As part of a team formed to do business with the federal government, you may have divvied up your work responsibilities as prime contractor and subcontractor. But there is more sharing to do, starting with how many, and which, obligations of the prime in its contract with the federal government should “flow down” into the subcontract between the prime the sub to become obligations of the sub as well.
The prime will want the sub to join the prime in being liable for as much as possible, while the sub will want to limit such exposure. Under federal law, some clauses of the prime contract must flow down to the subcontract.
These include: the contractor code of business ethics and conduct; small business qualifications, where applicable; various socio-economic and equal opportunity policies of the government; anti-kickback provisions and provisions against human trafficking.
Other prime contract clauses must flow down by necessity to enable the prime to fulfill its contract obligations to the government. Examples of these would be: change-order provisions; technical data rights; the government’s right to audit the business; inspection rights and dispute-resolution.
Certain mandatory flow-down clauses, such as the government’s rights in the contract data, must be stated in the subcontract without alteration. Other necessary flow-downs, such as termination procedures, should be tailored to the prime-sub relationship because they may not be quite the same as those between the prime and the government.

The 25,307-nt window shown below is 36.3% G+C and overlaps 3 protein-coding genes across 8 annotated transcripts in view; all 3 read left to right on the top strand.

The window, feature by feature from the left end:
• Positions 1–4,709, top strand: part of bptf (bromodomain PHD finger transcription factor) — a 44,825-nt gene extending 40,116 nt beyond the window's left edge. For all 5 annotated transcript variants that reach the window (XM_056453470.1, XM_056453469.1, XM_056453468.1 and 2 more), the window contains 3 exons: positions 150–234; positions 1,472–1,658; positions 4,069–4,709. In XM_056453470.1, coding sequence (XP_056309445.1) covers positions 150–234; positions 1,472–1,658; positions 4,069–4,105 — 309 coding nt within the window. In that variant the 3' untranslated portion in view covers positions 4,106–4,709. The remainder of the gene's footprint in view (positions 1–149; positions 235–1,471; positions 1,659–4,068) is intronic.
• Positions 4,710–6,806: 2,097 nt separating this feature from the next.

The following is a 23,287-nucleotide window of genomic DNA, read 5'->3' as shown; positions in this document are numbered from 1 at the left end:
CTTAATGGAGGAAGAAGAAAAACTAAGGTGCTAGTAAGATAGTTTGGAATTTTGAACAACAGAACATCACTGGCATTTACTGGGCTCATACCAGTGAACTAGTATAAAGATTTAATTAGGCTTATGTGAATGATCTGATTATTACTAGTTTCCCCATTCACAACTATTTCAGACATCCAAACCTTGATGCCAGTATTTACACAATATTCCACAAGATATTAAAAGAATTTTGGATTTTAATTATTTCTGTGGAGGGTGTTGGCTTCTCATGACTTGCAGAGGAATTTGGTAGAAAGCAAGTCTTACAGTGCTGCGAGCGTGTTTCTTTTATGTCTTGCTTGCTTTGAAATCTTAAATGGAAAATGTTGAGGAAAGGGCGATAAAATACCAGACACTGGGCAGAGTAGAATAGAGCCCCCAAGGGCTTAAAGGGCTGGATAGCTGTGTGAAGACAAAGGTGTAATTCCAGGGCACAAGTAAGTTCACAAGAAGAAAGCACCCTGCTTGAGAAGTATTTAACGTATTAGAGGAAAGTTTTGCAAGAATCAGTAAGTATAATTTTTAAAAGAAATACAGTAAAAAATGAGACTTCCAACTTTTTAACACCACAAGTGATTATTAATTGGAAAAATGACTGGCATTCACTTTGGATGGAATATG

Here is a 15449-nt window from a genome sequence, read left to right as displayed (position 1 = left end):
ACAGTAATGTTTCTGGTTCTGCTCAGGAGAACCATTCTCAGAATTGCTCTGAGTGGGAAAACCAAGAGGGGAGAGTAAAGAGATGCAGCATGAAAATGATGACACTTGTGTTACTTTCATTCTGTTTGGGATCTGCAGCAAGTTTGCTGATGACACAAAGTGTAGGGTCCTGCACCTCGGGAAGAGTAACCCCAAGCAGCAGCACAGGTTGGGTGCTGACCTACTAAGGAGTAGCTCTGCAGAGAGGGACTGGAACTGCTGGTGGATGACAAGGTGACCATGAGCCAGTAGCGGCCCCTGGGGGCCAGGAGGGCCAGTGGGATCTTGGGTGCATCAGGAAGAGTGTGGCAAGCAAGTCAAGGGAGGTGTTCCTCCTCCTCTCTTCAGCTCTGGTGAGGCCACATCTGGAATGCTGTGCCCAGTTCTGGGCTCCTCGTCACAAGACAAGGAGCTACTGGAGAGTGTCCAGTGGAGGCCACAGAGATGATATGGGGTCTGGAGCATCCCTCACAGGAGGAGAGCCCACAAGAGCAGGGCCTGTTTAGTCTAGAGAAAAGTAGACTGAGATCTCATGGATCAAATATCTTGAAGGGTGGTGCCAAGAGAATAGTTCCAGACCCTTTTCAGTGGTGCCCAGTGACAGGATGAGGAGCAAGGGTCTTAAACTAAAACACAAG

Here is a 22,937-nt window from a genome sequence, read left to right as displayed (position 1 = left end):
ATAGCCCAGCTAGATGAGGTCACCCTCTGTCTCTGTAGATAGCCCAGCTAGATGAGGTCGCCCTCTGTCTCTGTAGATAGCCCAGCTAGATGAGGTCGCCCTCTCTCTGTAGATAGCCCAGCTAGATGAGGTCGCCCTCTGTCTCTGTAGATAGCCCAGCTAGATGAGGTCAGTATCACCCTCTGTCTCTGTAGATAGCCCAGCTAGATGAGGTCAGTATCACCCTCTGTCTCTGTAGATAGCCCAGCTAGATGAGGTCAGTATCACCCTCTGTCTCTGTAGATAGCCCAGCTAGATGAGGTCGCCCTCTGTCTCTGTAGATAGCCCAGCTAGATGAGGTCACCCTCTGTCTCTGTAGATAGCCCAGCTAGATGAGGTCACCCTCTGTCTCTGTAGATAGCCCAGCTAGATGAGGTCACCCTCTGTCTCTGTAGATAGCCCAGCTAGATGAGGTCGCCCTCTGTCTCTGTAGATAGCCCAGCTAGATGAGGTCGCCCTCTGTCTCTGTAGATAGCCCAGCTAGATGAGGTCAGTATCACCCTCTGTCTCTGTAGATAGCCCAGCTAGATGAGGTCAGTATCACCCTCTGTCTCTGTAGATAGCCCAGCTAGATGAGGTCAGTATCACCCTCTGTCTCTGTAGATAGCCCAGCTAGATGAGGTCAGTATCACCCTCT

For that reason, it is best to recite the applicable provisions, rather than incorporating the applicable Federal Acquisition Rule number, so as to ensure a proper fit into the particulars of the business relationship between the prime and the sub.
Certain flow-down provisions also create exceptions to what is otherwise a lack of “privity” between the sub and the government. That is, the contract with the government is between the government and the sub; the sub is not a party to it. Flow-downs and other exceptions to the lack of privity actually create direct dealings between the government and the sub – for example, the government’s to right intellectual property in the subcontract. (Exceptions to privity will be discussed in more detail in the next blog.)
For more information please contact Jay Merwin at 410-583-2400 or email@example.com.